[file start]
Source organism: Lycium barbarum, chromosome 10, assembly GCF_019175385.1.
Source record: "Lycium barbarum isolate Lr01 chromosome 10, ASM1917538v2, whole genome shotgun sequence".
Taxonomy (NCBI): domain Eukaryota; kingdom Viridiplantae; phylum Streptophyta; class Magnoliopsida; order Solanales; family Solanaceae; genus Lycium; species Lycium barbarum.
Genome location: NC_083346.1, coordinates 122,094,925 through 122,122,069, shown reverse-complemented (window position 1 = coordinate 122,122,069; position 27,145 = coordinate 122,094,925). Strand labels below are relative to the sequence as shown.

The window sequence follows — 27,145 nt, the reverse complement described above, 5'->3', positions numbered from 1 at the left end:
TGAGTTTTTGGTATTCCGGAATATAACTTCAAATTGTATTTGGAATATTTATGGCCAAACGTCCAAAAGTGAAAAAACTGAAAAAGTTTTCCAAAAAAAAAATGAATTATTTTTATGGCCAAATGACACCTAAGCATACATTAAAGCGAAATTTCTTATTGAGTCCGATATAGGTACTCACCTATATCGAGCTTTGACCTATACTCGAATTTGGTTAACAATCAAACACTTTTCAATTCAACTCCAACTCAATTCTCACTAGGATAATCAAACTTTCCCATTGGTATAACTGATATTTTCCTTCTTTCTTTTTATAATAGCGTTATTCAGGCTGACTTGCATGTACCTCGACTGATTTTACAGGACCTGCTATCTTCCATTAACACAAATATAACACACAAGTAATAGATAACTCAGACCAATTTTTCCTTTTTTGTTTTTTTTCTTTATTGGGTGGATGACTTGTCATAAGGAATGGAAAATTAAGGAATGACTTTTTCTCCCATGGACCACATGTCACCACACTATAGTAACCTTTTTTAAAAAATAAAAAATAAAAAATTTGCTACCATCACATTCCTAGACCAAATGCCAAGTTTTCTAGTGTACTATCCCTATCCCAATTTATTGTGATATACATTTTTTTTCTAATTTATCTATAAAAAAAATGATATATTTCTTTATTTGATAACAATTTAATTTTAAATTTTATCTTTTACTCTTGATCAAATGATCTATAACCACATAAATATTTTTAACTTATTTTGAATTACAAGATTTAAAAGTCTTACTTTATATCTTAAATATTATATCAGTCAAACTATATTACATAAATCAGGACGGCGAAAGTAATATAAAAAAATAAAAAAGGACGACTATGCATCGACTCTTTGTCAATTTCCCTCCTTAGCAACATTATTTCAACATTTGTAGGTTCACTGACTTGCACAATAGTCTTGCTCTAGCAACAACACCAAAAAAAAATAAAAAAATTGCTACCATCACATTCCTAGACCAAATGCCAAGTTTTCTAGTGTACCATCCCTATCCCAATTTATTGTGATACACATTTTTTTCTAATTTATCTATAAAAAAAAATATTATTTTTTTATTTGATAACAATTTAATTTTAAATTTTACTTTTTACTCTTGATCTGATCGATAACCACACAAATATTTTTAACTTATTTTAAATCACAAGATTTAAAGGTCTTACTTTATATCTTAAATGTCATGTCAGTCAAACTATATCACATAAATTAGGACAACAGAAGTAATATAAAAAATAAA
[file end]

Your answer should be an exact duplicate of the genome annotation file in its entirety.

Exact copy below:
Source organism: Lycium barbarum, chromosome 10, assembly GCF_019175385.1.
Source record: "Lycium barbarum isolate Lr01 chromosome 10, ASM1917538v2, whole genome shotgun sequence".
Taxonomy (NCBI): domain Eukaryota; kingdom Viridiplantae; phylum Streptophyta; class Magnoliopsida; order Solanales; family Solanaceae; genus Lycium; species Lycium barbarum.
Genome location: NC_083346.1, coordinates 122,094,925 through 122,122,069, shown reverse-complemented (window position 1 = coordinate 122,122,069; position 27,145 = coordinate 122,094,925). Strand labels below are relative to the sequence as shown.

The window sequence follows — 27,145 nt, the reverse complement described above, 5'->3', positions numbered from 1 at the left end:
TGAGTTTTTGGTATTCCGGAATATAACTTCAAATTGTATTTGGAATATTTATGGCCAAACGTCCAAAAGTGAAAAAACTGAAAAAGTTTTCCAAAAAAAAAATGAATTATTTTTATGGCCAAATGACACCTAAGCATACATTAAAGCGAAATTTCTTATTGAGTCCGATATAGGTACTCACCTATATCGAGCTTTGACCTATACTCGAATTTGGTTAACAATCAAACACTTTTCAATTCAACTCCAACTCAATTCTCACTAGGATAATCAAACTTTCCCATTGGTATAACTGATATTTTCCTTCTTTCTTTTTATAATAGCGTTATTCAGGCTGACTTGCATGTACCTCGACTGATTTTACAGGACCTGCTATCTTCCATTAACACAAATATAACACACAAGTAATAGATAACTCAGACCAATTTTTCCTTTTTTGTTTTTTTTCTTTATTGGGTGGATGACTTGTCATAAGGAATGGAAAATTAAGGAATGACTTTTTCTCCCATGGACCACATGTCACCACACTATAGTAACCTTTTTTAAAAAATAAAAAATAAAAAATTTGCTACCATCACATTCCTAGACCAAATGCCAAGTTTTCTAGTGTACTATCCCTATCCCAATTTATTGTGATATACATTTTTTTTCTAATTTATCTATAAAAAAAATGATATATTTCTTTATTTGATAACAATTTAATTTTAAATTTTATCTTTTACTCTTGATCAAATGATCTATAACCACATAAATATTTTTAACTTATTTTGAATTACAAGATTTAAAAGTCTTACTTTATATCTTAAATATTATATCAGTCAAACTATATTACATAAATCAGGACGGCGAAAGTAATATAAAAAAATAAAAAAGGACGACTATGCATCGACTCTTTGTCAATTTCCCTCCTTAGCAACATTATTTCAACATTTGTAGGTTCACTGACTTGCACAATAGTCTTGCTCTAGCAACAACACCAAAAAAAAATAAAAAAATTGCTACCATCACATTCCTAGACCAAATGCCAAGTTTTCTAGTGTACCATCCCTATCCCAATTTATTGTGATACACATTTTTTTCTAATTTATCTATAAAAAAAAATATTATTTTTTTATTTGATAACAATTTAATTTTAAATTTTACTTTTTACTCTTGATCTGATCGATAACCACACAAATATTTTTAACTTATTTTAAATCACAAGATTTAAAGGTCTTACTTTATATCTTAAATGTCATGTCAGTCAAACTATATCACATAAATTAGGACAACAGAAGTAATATAAAAAATAAA